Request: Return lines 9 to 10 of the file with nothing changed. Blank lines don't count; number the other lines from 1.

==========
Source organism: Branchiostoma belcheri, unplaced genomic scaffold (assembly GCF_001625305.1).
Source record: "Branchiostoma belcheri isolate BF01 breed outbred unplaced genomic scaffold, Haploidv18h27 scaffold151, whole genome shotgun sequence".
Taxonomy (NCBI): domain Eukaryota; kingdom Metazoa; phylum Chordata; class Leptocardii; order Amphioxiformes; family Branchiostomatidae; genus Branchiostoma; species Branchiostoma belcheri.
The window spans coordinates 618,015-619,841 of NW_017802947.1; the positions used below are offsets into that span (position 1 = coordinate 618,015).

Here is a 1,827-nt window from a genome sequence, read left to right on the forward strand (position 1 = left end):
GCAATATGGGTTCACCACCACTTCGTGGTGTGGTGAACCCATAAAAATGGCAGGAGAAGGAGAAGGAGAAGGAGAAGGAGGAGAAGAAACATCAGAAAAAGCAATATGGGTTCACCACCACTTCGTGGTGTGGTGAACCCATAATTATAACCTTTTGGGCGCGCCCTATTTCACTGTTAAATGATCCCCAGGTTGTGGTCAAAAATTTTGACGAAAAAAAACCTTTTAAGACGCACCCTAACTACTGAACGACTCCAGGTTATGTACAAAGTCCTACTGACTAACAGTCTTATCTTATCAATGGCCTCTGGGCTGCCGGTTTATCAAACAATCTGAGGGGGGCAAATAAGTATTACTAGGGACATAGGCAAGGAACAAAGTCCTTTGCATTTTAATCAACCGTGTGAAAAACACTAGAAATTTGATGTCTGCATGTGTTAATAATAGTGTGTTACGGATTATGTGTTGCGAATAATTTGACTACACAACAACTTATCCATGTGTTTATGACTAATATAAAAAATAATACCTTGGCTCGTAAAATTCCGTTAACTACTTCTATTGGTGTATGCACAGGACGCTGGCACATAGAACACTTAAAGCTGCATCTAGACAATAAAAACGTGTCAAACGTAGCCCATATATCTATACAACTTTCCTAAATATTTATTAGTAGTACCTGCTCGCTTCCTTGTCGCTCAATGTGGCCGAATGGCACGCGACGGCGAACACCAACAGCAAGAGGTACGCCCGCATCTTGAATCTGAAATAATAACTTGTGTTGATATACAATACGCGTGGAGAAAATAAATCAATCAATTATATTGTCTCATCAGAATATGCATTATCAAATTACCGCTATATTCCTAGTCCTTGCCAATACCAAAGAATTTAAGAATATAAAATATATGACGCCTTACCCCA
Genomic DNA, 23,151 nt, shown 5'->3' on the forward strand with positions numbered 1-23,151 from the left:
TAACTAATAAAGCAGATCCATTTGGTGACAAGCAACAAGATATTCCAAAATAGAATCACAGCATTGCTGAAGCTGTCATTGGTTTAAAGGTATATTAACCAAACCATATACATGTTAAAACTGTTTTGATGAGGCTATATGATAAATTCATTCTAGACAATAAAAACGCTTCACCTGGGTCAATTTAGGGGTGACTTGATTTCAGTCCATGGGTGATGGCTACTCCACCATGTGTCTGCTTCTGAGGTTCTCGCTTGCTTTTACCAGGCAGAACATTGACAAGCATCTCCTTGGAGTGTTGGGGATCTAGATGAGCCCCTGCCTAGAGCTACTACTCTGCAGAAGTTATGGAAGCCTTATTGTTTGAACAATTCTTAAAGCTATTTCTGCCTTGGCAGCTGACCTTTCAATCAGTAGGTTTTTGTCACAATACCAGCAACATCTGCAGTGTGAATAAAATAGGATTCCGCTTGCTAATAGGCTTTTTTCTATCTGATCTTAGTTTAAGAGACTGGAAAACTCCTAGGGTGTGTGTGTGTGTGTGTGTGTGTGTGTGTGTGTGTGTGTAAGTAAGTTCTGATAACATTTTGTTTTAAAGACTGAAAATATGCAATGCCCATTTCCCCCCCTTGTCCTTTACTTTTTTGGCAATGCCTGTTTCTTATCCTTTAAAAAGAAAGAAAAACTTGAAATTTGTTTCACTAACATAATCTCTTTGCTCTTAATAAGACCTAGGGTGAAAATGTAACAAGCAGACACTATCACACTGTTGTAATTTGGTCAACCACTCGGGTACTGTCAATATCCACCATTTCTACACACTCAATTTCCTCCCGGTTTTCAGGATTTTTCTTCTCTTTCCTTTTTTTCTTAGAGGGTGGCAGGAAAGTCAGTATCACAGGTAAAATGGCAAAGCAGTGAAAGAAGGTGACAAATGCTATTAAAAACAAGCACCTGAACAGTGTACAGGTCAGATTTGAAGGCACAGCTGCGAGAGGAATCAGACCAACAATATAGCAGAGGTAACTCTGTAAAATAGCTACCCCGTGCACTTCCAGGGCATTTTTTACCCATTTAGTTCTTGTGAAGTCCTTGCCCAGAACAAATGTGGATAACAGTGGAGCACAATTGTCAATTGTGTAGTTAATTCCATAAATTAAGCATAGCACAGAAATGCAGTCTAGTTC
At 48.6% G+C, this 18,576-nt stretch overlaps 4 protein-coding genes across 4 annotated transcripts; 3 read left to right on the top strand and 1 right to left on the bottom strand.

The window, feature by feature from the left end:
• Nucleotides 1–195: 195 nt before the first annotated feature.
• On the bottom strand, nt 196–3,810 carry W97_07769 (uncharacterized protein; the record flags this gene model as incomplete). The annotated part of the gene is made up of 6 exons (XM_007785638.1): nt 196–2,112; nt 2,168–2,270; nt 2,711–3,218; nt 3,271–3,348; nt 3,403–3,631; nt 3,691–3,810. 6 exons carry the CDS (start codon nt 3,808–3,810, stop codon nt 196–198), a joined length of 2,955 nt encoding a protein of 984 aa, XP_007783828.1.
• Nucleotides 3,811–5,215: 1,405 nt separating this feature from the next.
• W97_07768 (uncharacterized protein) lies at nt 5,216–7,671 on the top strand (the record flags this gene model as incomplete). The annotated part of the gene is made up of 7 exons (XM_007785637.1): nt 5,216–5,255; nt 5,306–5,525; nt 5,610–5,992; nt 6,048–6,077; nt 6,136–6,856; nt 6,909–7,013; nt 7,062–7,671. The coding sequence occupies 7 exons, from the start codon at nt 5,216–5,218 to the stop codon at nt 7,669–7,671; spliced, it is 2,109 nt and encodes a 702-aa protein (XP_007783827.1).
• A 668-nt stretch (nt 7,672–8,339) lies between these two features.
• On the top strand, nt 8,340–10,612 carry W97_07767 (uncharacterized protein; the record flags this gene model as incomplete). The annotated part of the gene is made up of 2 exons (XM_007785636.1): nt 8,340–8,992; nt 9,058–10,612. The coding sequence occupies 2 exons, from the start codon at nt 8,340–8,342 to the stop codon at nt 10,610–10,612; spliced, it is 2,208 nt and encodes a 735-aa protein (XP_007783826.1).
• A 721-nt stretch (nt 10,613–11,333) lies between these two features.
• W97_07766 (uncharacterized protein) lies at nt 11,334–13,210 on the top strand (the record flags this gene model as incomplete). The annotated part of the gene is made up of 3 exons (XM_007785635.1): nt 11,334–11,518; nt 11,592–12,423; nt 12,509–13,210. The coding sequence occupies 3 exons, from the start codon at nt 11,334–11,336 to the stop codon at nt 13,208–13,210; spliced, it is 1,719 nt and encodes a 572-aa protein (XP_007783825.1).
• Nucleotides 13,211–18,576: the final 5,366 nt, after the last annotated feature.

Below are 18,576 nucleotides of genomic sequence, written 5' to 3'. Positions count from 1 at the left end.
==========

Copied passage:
At 48.6% G+C, this 18,576-nt stretch overlaps 4 protein-coding genes across 4 annotated transcripts; 3 read left to right on the top strand and 1 right to left on the bottom strand.

The window, feature by feature from the left end: